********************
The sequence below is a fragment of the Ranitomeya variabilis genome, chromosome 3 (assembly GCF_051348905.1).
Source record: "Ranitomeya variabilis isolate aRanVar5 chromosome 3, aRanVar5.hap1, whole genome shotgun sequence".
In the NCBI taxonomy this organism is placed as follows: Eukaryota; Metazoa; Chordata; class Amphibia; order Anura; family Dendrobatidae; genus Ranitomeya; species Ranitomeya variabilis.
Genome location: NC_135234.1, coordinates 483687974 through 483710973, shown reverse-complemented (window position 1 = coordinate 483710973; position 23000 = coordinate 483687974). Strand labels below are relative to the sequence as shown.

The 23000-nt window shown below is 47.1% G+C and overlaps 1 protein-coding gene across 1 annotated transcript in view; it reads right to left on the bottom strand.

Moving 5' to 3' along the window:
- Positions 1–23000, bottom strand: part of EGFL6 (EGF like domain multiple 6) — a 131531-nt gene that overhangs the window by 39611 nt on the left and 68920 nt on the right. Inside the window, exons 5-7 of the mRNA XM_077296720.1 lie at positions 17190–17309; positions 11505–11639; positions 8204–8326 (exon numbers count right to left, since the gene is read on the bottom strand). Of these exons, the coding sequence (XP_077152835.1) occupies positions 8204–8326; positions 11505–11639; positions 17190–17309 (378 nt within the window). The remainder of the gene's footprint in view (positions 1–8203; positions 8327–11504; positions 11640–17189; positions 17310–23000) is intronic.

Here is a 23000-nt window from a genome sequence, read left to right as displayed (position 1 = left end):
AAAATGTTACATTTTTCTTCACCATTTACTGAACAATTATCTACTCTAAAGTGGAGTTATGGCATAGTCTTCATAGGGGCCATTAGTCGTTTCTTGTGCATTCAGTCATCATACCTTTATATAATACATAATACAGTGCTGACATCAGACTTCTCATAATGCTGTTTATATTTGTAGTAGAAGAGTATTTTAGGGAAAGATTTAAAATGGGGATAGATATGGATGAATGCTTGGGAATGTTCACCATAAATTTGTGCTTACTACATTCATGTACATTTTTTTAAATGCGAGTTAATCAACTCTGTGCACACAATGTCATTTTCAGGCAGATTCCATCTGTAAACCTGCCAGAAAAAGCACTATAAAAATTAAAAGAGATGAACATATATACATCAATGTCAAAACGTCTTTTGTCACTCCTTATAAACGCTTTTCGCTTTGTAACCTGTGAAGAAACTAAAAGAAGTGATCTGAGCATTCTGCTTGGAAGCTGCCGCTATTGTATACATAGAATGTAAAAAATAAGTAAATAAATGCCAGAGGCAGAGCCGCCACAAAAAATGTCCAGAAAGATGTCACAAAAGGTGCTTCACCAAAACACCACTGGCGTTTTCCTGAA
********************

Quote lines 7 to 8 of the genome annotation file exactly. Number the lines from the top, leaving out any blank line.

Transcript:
- Positions 1–23000, bottom strand: part of EGFL6 (EGF like domain multiple 6) — a 131531-nt gene that overhangs the window by 39611 nt on the left and 68920 nt on the right. Inside the window, exons 5-7 of the mRNA XM_077296720.1 lie at positions 17190–17309; positions 11505–11639; positions 8204–8326 (exon numbers count right to left, since the gene is read on the bottom strand). Of these exons, the coding sequence (XP_077152835.1) occupies positions 8204–8326; positions 11505–11639; positions 17190–17309 (378 nt within the window). The remainder of the gene's footprint in view (positions 1–8203; positions 8327–11504; positions 11640–17189; positions 17310–23000) is intronic.

Here is a 23000-nt window from a genome sequence, read left to right as displayed (position 1 = left end):